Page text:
Sapporo itself benefited from several major urban upgrades, which were carried out or accelerated as part of preparations for the Games. These included a new subway system, an underground shopping complex and extensive road network extensions and improvements.
The venues built for the competitions, from the ice rinks to the ski jumps, also continue to benefit the region. Sapporo became a model for cities in snowy climates, and a winter sports hub within Asia.
Also continuing to serve a valuable purpose is the Sapporo Olympic Museum. This highly educational facility chronicles the 1972 Winter Games in detail through a range of educational materials and interactive simulations.
The Games also demonstrated that Asia could stage the Olympic Winter Games. Japan had aimed to host the Winter Games since the 1930s, and Sapporo had been awarded the 1940 edition, only for this to be cancelled due to the onset of World War Two. The successful Winter Olympics paved the way for further Winter Games in Asia: Nagano 1998, PyeongChang 2018 and Beijing 2022.
Meanwhile, the success of Japan’s athletes, particularly its ski jumpers, illustrated to the country that it could compete with the very best in winter sports – and inspired a new generation of winter sports athletes, who could learn their art on the ice and snow where Sapporo 1972 played out.
In the 1960s, Japan entered an era of enormous economic growth. People from all over Hokkaido, the nation’s northerly, second-largest island, descended on its capital Sapporo, pushing forward the city’s expansion. By 1970, Sapporo’s population exceeded one million. This new demographic desperately needed better infrastructure.
The Olympic Winter Games Sapporo 1972 served as a catalyst for urban upgrades in and around the city. Hosting the Games also boosted the international profile of the region. A substantial five-year plan of transport and utility upgrades was implemented between 1967 and 1971.
Foremost among these was Sapporo’s new subway system, which opened in 1971. This helped deal with two problems the city was facing: rapid urbanisation and road traffic that was often disrupted by snow.
The Sapporo road network itself was also significantly upgraded, as were the Sapporo Okadama and Chitose airports, meaning that access to the city, its airports and the new Olympic venues was much improved.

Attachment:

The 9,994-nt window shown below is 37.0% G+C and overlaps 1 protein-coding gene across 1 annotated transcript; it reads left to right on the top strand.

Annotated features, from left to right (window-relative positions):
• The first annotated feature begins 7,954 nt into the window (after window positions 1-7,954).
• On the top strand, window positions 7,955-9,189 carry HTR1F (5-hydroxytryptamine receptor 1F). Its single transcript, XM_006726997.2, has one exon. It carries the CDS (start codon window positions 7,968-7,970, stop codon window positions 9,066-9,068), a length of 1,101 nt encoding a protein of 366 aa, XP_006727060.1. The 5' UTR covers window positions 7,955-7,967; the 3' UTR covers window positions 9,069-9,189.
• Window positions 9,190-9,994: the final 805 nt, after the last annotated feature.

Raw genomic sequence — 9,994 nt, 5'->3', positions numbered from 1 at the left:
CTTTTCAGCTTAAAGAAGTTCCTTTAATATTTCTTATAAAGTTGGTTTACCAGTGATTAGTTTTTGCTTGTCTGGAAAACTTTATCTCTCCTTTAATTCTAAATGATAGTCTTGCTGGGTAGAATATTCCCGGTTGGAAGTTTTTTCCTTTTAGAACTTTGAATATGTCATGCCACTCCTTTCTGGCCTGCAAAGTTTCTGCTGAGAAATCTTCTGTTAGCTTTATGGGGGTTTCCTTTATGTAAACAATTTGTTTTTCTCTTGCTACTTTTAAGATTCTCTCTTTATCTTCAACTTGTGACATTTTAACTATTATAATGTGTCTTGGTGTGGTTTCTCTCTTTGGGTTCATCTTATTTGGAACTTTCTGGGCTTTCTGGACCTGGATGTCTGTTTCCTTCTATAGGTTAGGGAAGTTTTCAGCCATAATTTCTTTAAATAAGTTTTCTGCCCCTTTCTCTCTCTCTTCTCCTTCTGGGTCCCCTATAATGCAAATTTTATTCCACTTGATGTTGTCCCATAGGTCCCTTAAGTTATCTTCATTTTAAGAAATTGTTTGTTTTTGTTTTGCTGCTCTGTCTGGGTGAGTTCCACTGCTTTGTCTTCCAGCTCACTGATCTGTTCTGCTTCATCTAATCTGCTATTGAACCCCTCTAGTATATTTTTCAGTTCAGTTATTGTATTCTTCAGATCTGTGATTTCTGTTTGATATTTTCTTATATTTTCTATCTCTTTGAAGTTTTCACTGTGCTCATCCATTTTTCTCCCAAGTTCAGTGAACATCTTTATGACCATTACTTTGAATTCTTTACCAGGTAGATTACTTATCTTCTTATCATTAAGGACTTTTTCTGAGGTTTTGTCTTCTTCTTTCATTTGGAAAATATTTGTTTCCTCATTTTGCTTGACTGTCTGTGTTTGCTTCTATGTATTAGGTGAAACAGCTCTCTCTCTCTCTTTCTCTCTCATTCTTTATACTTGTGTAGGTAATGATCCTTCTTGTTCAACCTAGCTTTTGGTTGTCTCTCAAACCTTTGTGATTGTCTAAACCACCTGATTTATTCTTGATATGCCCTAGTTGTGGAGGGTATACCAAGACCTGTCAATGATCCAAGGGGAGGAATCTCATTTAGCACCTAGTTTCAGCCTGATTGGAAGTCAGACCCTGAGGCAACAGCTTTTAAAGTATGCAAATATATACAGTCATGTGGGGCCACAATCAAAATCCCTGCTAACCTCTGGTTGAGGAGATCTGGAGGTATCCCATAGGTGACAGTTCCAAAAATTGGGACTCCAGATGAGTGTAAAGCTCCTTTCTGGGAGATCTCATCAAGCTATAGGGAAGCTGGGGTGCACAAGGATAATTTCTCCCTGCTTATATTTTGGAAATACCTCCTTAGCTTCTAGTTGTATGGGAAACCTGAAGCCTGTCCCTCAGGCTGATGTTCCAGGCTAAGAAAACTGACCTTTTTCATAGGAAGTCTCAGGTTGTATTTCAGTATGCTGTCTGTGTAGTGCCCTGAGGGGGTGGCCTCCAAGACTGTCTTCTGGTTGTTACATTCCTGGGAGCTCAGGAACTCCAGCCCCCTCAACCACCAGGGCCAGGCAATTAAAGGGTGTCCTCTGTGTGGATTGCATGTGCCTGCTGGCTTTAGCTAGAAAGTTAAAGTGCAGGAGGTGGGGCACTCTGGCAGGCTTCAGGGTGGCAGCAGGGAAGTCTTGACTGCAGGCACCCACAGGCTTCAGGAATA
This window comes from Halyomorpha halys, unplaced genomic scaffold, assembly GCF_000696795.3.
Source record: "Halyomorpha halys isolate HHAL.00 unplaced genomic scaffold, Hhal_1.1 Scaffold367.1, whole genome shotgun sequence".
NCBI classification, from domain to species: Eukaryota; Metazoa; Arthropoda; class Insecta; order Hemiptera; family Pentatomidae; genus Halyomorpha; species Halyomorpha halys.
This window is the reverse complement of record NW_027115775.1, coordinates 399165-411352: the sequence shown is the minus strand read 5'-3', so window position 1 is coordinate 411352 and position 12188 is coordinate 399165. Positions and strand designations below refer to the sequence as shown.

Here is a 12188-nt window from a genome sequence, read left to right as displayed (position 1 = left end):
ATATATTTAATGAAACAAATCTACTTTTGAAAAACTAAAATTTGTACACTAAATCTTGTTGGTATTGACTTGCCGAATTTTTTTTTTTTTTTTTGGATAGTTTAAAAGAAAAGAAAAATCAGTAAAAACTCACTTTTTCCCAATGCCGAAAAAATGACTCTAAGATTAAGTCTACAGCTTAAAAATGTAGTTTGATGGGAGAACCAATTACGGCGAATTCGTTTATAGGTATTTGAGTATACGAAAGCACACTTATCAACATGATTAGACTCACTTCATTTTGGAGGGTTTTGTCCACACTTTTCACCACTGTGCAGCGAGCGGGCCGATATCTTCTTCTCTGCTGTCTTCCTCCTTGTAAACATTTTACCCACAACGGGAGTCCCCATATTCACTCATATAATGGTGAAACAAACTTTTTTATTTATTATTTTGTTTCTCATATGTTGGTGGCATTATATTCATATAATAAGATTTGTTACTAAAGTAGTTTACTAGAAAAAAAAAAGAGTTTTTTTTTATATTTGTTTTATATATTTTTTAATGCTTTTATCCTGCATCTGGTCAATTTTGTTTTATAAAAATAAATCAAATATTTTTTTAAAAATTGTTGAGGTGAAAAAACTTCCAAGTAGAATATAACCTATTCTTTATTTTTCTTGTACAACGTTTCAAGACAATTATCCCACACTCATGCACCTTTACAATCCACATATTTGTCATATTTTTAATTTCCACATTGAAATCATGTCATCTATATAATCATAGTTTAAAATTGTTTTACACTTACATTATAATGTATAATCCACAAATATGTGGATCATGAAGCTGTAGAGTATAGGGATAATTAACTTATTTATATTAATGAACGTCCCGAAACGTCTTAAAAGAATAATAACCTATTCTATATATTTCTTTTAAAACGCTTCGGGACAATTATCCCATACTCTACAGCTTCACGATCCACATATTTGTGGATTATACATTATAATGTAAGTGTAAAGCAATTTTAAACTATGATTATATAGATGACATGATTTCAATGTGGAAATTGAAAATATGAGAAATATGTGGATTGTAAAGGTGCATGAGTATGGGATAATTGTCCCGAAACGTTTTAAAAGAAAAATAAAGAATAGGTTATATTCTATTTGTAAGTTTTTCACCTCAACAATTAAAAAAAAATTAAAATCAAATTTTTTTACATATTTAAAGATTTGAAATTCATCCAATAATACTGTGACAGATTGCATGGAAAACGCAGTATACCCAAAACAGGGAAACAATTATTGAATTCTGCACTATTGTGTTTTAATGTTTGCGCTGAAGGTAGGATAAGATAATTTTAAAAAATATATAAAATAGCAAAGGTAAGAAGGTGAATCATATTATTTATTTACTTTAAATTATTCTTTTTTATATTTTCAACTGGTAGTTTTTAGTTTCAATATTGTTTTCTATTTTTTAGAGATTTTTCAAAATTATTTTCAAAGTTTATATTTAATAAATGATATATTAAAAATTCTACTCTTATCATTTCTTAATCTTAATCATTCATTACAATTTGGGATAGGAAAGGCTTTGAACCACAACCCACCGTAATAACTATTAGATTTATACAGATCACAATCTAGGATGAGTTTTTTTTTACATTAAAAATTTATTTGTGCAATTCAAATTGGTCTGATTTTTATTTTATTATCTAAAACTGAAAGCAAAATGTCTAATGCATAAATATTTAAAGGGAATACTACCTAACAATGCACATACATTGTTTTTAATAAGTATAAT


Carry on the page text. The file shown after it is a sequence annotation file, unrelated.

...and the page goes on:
The investment in urban upgrades, accelerated by the hosting of the Olympic Winter Games, was estimated at JPY 200 billion (in 1972 values), while investment in sports infrastructure was considerably low, JPY 9.2 billion (in 1972 values).
According to the Hokkaido Bureau of International Trade and Industry, all the investments made in preparation for Sapporo 1972 resulted in a growth of 1.6 per cent in the total levels of productivity in Hokkaido Prefecture, and 3.2 per cent growth in the income of Sapporo citizens every year between 1967 and 1972.
A new generation of Japanese winter sports athletes
Sapporo 1972 was significant for both Japanese and Asian winter sport. As the first Winter Games held in Asia, they inspired people across the continent to watch, and take up, snow and ice disciplines.
The success of the Japanese ski jumpers – known as the Hinomaru Squadron – created national heroes and showed that Asian winter sports athletes could compete with the best from Europe and North America.
Thanks to the high-quality venues constructed for Sapporo 1972, the city was in an ideal position to train up future elite athletes. Local people and those from around Japan were able to utilise the world-class ice rinks, ski slopes, ski jumps and Mount Teine bobsleigh and luge courses.
Venues continuing to benefit the community
The new facilities that were constructed for speed skating, figure skating, ice hockey, ski jumping and the Closing Ceremony are all still in use today. The sliding centre was closed and dismantled around 20 years after the Games.
The Okurayama and Miyanomori ski jumping hills have since hosted several FIS World Cup and World Championship events, while Makomanai Park has become a community sports centre. Its ice skating rinks remain popular, and the indoor arena hosts other sports like basketball and karate.
Mount Teine, which hosted the Alpine skiing events during the Games, has also become a popular ski destination. It has twice been used for the Asian Winter Games, as well as being one of the main facilities for regional and national ski competitions.
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